Updated: 2012-03-13 08:19
United States Secretary of State Hillary Clinton's recent elaboration of her government's commitment to engaging China sounded remarkably clear-minded, at least about the obstacles that lie in the way of better ties.
In fact, all the suspicion and mistrust of China's intentions, particularly Clinton's idea of its "selective stakeholder" role, which she threw out last week during the two countries' commemoration of the 40th anniversary of former US president Richard Nixon's history-making trip to China, have already been addressed.
China consistently adheres to the Five Principles of Peaceful Coexistence, which in themselves guarantee a fair and democratic international order. As it has in similar circumstances, the country is exploring every possibility to deliver a peaceful ending to the crisis in Syria. This country has also been the sole advocate of restraint and consultation with regard to maritime territorial disputes, even when some of the other claimants have become provocative at the instigation of outsiders.
The government has also been consistent and transparent about the purpose and scale of its defense spending.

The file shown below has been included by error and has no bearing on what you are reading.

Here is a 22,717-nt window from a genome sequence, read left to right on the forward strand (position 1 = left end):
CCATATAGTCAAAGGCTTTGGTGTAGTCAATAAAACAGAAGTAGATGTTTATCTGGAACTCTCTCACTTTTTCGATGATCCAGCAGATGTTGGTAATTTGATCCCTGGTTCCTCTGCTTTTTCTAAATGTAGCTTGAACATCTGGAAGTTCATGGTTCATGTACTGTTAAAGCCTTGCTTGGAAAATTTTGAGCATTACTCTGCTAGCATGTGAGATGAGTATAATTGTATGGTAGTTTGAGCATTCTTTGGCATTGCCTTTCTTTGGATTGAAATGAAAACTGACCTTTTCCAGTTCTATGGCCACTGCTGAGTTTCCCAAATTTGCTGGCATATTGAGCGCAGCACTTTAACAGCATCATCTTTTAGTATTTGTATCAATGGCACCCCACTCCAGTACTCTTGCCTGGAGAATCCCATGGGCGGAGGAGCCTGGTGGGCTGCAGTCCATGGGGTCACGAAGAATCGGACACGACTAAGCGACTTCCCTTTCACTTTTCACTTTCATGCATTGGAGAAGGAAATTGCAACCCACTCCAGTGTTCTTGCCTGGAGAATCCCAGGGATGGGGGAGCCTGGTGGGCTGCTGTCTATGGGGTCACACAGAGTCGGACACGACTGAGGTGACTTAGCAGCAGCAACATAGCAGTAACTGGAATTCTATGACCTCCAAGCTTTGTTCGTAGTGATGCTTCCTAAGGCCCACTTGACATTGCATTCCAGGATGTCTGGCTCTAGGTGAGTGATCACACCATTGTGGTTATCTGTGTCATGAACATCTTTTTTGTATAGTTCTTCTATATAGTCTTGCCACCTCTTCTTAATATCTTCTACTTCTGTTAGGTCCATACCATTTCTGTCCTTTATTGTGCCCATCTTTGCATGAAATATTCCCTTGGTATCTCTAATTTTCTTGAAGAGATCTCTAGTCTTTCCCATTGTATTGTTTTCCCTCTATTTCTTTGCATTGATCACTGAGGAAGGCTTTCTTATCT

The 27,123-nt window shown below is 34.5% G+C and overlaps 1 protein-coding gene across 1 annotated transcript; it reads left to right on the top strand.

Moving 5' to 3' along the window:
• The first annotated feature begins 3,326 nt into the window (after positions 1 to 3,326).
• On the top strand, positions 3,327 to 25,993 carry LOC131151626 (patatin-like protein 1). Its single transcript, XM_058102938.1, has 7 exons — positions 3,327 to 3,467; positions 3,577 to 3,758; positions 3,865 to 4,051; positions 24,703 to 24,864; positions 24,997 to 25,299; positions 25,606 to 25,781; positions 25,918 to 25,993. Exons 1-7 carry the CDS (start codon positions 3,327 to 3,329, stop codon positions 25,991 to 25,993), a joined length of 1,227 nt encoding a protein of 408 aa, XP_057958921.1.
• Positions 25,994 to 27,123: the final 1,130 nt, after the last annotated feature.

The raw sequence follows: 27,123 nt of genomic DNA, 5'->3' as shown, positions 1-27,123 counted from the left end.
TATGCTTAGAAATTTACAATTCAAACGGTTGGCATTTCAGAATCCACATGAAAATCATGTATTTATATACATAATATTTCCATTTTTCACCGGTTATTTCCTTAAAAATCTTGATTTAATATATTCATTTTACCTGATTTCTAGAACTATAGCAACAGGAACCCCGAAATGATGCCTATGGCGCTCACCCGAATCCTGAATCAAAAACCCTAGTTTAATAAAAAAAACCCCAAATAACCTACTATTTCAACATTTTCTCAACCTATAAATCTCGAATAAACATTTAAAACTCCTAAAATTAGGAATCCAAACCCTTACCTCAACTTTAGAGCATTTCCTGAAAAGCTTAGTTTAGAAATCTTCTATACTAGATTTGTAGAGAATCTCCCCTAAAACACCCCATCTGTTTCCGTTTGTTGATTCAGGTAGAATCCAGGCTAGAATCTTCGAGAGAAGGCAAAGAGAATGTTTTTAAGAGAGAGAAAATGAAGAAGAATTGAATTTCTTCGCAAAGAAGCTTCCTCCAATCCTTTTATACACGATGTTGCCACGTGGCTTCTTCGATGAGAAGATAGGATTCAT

And while agreeing universally accepted international cyberspace standards may be difficult considering the divergent concerns of various countries, Beijing is willing to try and happy to discuss the issue.
Admittedly there are fundamental differences over human rights - Beijing focuses on those of the overwhelming majority, while Washington chooses to focus on carefully selected individuals - but there has been continual progress on protecting people's rights in China.
In fact, the hoopla over its prowess reveals both an overestimation of what this country has accomplished so far and what it has to offer. The hallmarks of prosperity found in Beijing, Shanghai and other cities are by no means representative of China in its entirety. The prevalent portrayal of China as the world's No 2 power is based on this assumption, which disregards the country's severe and acute development gaps across its vast heartland.
We do have the world's second largest GDP; but according to the IMF, China ranks 95th in terms of its per capita GDP, which is less than one-tenth that of the United States. In November, when the nation's poverty line was raised closer to the international standard, 128 million of our compatriots - about half the total US population - were still living in poverty.
These are the real truths of China's peaceful development path and should constitute the basis of any reasonable and realistic expectations of what our country can and cannot do.
(China Daily 03/13/2012 page9)